UNIDENTIFIED MALE: Judge, I object to that being improper impeachment.

UNIDENTIFIED FEMALE: We would need to do that first outside the presence of the jury.

(END VIDEO CLIP)

GRACE: I believe crucial to the state and to the defense to see George Zimmerman immediately after the shooting, when he comes into the police station with blood shooting out the back of his head. He`s speaking without a lawyer, cooperates fully. The defense is going to use that to their advantage. And how!

Now, here`s the thing. Zimmerman is a would-be police officer. OK? He feels an affinity with the people that are interviewing him or interrogating him. He repeatedly refers to Trayvon Martin as "the suspect." His frame of mind is very coherent. He`s extremely lucid.

(BEGIN VIDEO CLIP)

O`MARA: (INAUDIBLE) outside the jury. I think that he has now denied the question and answer, and I think it`s proper impeachment to play his own words for the jury.

UNIDENTIFIED FEMALE: I think he said he wasn`t sure, and the rules of impeachment require that you show the witness the statement or let them listen to the statement, and that`s done to themselves, and since that`s going to be played in open court, the jury needed to be removed. So you can play it for him and we go from there.

O`MARA: Yes, your honor.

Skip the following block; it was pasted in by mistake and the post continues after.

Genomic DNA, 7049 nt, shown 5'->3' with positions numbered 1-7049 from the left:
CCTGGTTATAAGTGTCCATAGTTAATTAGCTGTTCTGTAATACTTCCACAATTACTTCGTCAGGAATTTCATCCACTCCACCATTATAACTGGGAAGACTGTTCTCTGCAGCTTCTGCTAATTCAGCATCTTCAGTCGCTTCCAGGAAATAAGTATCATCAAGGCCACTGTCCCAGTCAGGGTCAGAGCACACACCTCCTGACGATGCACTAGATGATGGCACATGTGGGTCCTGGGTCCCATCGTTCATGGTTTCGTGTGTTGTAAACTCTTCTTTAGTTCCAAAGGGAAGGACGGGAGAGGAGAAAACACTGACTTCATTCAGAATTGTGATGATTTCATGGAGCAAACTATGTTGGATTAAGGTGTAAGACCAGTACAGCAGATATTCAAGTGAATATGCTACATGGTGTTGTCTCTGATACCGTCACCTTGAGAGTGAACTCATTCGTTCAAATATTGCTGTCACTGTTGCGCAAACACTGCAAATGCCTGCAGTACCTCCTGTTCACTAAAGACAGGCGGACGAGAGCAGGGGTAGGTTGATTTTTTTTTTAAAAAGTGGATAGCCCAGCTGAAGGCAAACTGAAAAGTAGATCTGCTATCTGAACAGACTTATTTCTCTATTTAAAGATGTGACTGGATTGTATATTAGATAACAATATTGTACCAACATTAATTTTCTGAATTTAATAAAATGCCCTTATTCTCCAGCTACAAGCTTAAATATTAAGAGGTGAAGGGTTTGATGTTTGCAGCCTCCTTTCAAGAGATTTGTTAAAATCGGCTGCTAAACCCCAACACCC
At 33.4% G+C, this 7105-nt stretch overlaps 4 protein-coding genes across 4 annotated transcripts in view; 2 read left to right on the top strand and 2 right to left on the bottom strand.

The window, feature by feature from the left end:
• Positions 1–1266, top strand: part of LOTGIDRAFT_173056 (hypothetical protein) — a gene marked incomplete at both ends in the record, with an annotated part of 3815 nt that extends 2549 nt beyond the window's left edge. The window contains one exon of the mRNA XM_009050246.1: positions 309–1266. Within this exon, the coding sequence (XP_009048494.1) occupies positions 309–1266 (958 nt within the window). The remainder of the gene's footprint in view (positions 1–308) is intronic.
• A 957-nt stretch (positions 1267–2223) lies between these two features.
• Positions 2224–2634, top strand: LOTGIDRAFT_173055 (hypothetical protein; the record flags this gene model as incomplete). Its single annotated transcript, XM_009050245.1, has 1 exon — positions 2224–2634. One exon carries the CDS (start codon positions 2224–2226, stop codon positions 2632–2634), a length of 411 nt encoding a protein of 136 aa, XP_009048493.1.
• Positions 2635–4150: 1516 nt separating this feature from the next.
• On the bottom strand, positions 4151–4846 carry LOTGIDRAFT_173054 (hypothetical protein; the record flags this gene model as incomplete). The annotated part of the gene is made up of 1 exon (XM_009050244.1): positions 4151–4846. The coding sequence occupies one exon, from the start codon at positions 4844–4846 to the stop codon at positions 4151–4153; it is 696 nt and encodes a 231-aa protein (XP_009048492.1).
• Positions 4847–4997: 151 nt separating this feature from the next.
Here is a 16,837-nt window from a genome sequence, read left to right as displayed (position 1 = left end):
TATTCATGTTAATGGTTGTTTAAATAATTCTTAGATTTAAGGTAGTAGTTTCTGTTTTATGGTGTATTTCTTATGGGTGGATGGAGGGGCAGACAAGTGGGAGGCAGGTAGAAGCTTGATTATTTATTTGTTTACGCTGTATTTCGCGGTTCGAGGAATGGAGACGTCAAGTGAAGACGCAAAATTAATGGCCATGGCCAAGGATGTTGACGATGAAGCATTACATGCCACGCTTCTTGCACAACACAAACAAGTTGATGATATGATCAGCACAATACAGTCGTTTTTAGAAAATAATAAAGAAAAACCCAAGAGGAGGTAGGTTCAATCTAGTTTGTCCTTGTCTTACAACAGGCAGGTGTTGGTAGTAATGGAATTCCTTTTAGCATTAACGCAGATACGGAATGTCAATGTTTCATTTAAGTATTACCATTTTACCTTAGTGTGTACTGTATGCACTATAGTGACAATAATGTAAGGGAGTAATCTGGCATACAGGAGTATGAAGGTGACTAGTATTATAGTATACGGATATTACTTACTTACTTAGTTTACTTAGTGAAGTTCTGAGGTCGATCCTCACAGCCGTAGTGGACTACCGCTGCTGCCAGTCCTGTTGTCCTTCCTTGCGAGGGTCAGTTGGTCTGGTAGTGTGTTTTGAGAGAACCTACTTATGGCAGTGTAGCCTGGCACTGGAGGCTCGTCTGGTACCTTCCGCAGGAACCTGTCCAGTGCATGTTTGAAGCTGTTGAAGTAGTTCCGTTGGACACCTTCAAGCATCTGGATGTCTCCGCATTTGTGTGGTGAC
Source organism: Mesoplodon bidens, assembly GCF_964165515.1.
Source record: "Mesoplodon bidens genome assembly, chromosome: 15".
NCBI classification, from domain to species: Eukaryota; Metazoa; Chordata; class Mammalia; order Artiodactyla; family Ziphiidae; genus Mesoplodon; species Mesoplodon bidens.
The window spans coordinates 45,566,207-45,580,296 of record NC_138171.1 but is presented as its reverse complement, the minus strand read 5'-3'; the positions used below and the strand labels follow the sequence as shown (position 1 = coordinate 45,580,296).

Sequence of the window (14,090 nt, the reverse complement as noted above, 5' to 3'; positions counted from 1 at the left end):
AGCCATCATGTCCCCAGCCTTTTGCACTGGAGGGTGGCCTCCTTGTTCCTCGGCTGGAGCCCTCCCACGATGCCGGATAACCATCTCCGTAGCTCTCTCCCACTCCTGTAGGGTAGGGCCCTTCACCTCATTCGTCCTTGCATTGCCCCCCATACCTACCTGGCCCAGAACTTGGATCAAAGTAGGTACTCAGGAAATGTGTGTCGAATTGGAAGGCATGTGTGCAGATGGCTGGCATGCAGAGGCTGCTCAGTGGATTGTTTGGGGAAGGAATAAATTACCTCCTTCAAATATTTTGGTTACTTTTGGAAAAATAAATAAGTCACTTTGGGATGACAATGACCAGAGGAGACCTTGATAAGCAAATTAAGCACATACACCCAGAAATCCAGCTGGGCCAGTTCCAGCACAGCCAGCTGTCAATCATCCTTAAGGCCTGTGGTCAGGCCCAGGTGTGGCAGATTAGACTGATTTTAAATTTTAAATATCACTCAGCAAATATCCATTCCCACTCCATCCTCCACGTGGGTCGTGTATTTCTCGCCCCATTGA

UNIDENTIFIED MALE: And judge, just for the record, I believe the witness`s answer was that he told the reporter that he wasn`t positive that it was his brother`s voice. So I think this is not going to be proper impeachment because I think it`s consistent with what he said (INAUDIBLE)

UNIDENTIFIED FEMALE: Well, let him listen to it.

(BEGIN VIDEO CLIP)

GIO BENITEZ, REPORTER: Obviously when you heard those calls -- and I know that you mentioned these -- the cries for help. When you heard those calls and those cries for help, who did you hear crying for help?

JAHVARIS FULTON: I`m not sure. Honestly, I`m not sure. I haven`t really even listened to them that good. But like, I`ve heard it, but -- I mean, I would think it was my brother, but I`m not completely positive.

(END VIDEO CLIP)

UNIDENTIFIED FEMALE: So whether he remembered the question as a collateral matter, his answer was the same, had he told the reporter that he wasn`t sure, whatever words were used. So that`s not necessarily -- that`s not impeachment as a collateral matter of what the reporter may have asked. And it did not differ.

O`MARA: And I would renew my request that it be played in front of the jury for a couple reasons. One, his equivocation just now, and two, that the best evidence actually is his own words that he spoke to the reporter, shows his inflection, it shows his hesitation, and rather than having just the colloquy...

UNIDENTIFIED FEMALE: What is the purpose? Is it for impeachment? Because the court`s finding is it`s not impeachment. Is there another legal basis for playing that recording?

O`MARA: It`s the best evidence of the event that happened back then, your honor. And even if he testified to it now, he`s testifying, quite honestly, in a very different attitude and inquiry...

UNIDENTIFIED FEMALE: That`s not a legal basis.

O`MARA: I understand the court`s concern.

UNIDENTIFIED FEMALE: OK? So for impeachment purposes, no, it may not be played because his answer is the same today as it was then, so that`s not impeachment. His not remembering the reporter`s question is a collateral matter because it`s not the question that matters it`s the answer that`s given. So your request is -- the objection is sustained.

(COMMERCIAL BREAK)

GRACE: Day nine of the Zimmerman murder trial. What a day in court.

(BEGIN VIDEO CLIP)